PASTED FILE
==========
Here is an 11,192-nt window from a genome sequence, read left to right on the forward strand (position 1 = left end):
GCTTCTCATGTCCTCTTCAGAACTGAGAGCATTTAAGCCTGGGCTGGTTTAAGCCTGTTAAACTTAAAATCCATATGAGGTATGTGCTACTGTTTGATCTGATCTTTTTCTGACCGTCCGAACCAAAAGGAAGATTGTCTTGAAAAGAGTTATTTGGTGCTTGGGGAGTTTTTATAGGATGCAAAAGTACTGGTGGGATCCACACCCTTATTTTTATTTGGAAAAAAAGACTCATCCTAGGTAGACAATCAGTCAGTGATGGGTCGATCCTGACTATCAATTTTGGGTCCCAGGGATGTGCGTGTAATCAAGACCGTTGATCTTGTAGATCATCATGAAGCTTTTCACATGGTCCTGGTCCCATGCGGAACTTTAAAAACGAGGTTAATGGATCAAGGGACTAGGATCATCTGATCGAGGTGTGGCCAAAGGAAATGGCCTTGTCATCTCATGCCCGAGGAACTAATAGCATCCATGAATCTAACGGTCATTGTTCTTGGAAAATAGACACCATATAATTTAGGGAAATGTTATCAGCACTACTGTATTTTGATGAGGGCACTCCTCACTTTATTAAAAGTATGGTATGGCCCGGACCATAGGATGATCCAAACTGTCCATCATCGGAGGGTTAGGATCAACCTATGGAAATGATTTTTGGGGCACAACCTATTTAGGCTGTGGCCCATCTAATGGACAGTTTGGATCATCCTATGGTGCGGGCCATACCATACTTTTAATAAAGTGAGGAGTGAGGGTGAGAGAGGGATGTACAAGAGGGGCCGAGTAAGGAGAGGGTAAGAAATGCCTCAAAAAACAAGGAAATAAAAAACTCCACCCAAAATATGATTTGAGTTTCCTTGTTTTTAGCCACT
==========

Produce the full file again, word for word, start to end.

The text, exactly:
Here is an 11,192-nt window from a genome sequence, read left to right on the forward strand (position 1 = left end):
GCTTCTCATGTCCTCTTCAGAACTGAGAGCATTTAAGCCTGGGCTGGTTTAAGCCTGTTAAACTTAAAATCCATATGAGGTATGTGCTACTGTTTGATCTGATCTTTTTCTGACCGTCCGAACCAAAAGGAAGATTGTCTTGAAAAGAGTTATTTGGTGCTTGGGGAGTTTTTATAGGATGCAAAAGTACTGGTGGGATCCACACCCTTATTTTTATTTGGAAAAAAAGACTCATCCTAGGTAGACAATCAGTCAGTGATGGGTCGATCCTGACTATCAATTTTGGGTCCCAGGGATGTGCGTGTAATCAAGACCGTTGATCTTGTAGATCATCATGAAGCTTTTCACATGGTCCTGGTCCCATGCGGAACTTTAAAAACGAGGTTAATGGATCAAGGGACTAGGATCATCTGATCGAGGTGTGGCCAAAGGAAATGGCCTTGTCATCTCATGCCCGAGGAACTAATAGCATCCATGAATCTAACGGTCATTGTTCTTGGAAAATAGACACCATATAATTTAGGGAAATGTTATCAGCACTACTGTATTTTGATGAGGGCACTCCTCACTTTATTAAAAGTATGGTATGGCCCGGACCATAGGATGATCCAAACTGTCCATCATCGGAGGGTTAGGATCAACCTATGGAAATGATTTTTGGGGCACAACCTATTTAGGCTGTGGCCCATCTAATGGACAGTTTGGATCATCCTATGGTGCGGGCCATACCATACTTTTAATAAAGTGAGGAGTGAGGGTGAGAGAGGGATGTACAAGAGGGGCCGAGTAAGGAGAGGGTAAGAAATGCCTCAAAAAACAAGGAAATAAAAAACTCCACCCAAAATATGATTTGAGTTTCCTTGTTTTTAGCCACT